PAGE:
Harry the journeyman is ready to embark on his greatest adventure

After 27 years as a manager, Redknapp has reached the promised land of the Champions League – but a tax cloud hangs over him

As the Tottenham Hotspur bench spilled out onto the field on Wednesday night and ran towards the Spurs players and supporters in the far corner of the field, Harry Redknapp stood up, tugged his jacket into place and walked awkwardly over to Roberto Mancini for a handshake.

Redknapp does not do exuberant celebrations, not beyond the first few seconds of a Spurs goal that lifts him out of his seat – after that he reverts quickly to the state of anxious contemplation. The notion of the Spurs manager as a happy-go-lucky type who picks his team in a spare moment between leafing through the pages of the Racing Post is way off the mark – his success has been hard-won.

Securing Champions League football for Spurs this week has been the greatest triumph of Redknapp's career; greater even than the FA Cup at Portsmouth two years ago which subsequently was found to have cost the club so much. Portsmouth may have defeated Manchester United en route to the final but Tottenham have changed the very profile of English football, opening up the possibility that the "big four" cabal can be cracked.

It is the pinnacle of 27 years in management for Redknapp, a journey that famously began in 1983 with his Bournemouth team being beaten 9-0 by Lincoln City at Sincil Bank – a story that Redknapp recounted once again at the League Managers' Association dinner this season. He likes to joke that the sixth goal was offside and does not mind admitting that he wondered if he was cut out for the job.

He is a man who, those close to him say, is consumed by football. He often surprises his players by changing his line-up close to kick-off because it has occurred to him that tactically the team he has selected may be vulnerable. His knowledge of players in the lower divisions is comprehensive. He spends his spare time watching Tottenham's reserves. When it comes to the big games, like Wednesday nights, he is a gambler.

Against City, Redknapp once again demonstrated that he is a manager who is prepared to seize the moment. His team only needed to draw the game in order to close the deal for fourth place against Burnley on Sunday. Redknapp could have packed the midfield and tried to hold out, but he set up his usual 4-4-2 system to win the game.

This should be the happiest time of Redknapp's career. At 62, he is feted in his own profession as one of the greats, sharing a stage with Sir Alex Ferguson at LMA events; he finally has the big club he has always craved and a chairman in Daniel Levy who, although prudent to a fault, is prepared to back him in the transfer market. Redknapp is a grandfather and very close to his sons Mark and Jamie, the Sky Sports pundit.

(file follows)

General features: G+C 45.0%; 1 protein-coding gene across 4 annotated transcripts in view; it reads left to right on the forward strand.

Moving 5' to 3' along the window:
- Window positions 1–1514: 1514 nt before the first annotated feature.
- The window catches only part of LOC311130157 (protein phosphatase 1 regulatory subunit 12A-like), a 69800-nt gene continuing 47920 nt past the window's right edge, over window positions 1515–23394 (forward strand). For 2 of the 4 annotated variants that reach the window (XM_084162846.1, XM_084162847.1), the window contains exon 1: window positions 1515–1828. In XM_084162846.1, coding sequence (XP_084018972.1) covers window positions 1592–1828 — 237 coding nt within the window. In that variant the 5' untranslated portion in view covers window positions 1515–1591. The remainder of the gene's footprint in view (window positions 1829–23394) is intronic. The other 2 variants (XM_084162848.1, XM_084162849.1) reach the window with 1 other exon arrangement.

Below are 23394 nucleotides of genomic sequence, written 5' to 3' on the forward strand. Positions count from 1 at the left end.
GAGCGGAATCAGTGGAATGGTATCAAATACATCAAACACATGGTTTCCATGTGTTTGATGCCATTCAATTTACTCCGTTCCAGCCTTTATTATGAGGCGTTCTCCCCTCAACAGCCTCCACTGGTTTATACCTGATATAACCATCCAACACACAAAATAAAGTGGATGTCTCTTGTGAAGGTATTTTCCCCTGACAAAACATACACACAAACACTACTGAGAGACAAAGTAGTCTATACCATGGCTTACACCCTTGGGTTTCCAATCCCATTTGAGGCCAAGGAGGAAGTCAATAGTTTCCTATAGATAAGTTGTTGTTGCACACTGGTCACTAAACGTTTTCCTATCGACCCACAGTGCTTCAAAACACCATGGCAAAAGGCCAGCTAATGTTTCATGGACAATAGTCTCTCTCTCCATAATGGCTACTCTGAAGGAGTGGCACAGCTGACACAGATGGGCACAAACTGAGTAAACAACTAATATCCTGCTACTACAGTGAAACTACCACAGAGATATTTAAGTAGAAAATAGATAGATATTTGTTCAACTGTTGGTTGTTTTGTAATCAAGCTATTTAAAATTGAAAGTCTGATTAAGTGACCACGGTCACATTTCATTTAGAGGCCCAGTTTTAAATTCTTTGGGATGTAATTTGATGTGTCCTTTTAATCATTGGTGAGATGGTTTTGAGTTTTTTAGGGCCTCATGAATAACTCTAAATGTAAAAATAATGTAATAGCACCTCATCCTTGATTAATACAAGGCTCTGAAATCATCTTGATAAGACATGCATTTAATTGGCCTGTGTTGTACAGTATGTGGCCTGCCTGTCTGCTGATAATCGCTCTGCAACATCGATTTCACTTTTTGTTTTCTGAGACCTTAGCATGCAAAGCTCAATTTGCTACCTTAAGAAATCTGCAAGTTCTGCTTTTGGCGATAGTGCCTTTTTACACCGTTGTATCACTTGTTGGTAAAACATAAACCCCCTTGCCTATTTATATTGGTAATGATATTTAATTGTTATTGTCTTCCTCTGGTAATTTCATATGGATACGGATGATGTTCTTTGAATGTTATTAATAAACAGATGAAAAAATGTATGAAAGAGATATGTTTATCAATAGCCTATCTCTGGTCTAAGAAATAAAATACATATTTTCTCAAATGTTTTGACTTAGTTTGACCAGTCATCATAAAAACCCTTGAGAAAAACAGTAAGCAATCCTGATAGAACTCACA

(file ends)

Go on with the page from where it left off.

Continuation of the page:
But even as Tottenham take the plaudits for breaking up the old hierarchy of English football, Redknapp still lives under the cloud of a City of London police investigation that claims he failed to pay £40,000 in taxes on a payment to a Monaco bank account by Portsmouth chairman at the time Milan Mandaric. Redknapp was charged in January and the stress of the case is a constant accompaniment to his job.

It has taken a toll on Redknapp, who has been the subject of the investigation for 26 months and feels that his name has been smeared whatever the outcome. He denies all the allegations against him. But he is a man who has spent the last three decades of his career in the chaos of the football manager's job and he is a survivor in one of the most brutal professions of them all.

It will be interesting to see how Redknapp and Levy view the prospect of playing in Europe's elite competition and especially how it will affect the club's attitude to buying players. On the face of it, Spurs, in London, are an attractive prospect for foreign players and Redknapp will want to strengthen his squad, but Levy will be conscious of keeping the very tight ship he has run on course.

While Champions League revenue is one thing, the Spurs chairman also has to consider the possibility that his club will not qualify for the competition next season and he does not want to be left with a lot of expensive players on five-year deals. Not that Levy is ever likely to sanction the kind of six-figure-a-week wages that have become standard for the top earners at Chelsea, United and Arsenal.

It was obvious from the reaction of the Spurs team in victory that Redknapp has fostered a strong bond between his players. As for the barrel of ice water that was tipped over Redknapp live on the Sky Sports cameras, it was noticeable that – the excitable David Bentley aside – few of the senior players were involved. They know better than to test the patience of their manager.

Redknapp is a tough character, still capable of dominating the dressing room with his fearsome bollockings. But he is also a quiet man, never happier than when he is walking his dogs on the beach at Sandbanks with his wife Sandra. Last night, he was back at White Hart Lane with his son Jamie. The two Redknapps were managing opposing teams of fans in an event for charity.

Redknapp should be offered a new contract by Levy this summer: it is the very least he deserves for taking a team from bottom place in the league in October 2008 to the Champions League in less than two seasons. It feels like he has been around forever but in fact for Henry James Redknapp the journey is begun anew.

Who could spurs face?

Based on current league placings, Tottenham could be drawn against the following teams in the qualifying play-off in August:

Werder Bremen, Sampdoria, Seville, Auxerre.

Plus the winners of the five ties between the following 10 teams:

Zenit St Petersburg, Ajax, Dynamo Kiev, Celtic, Braga, Basel, Burzaspor, Brugge, Unirea Urziceni and the Greek play-off winners.

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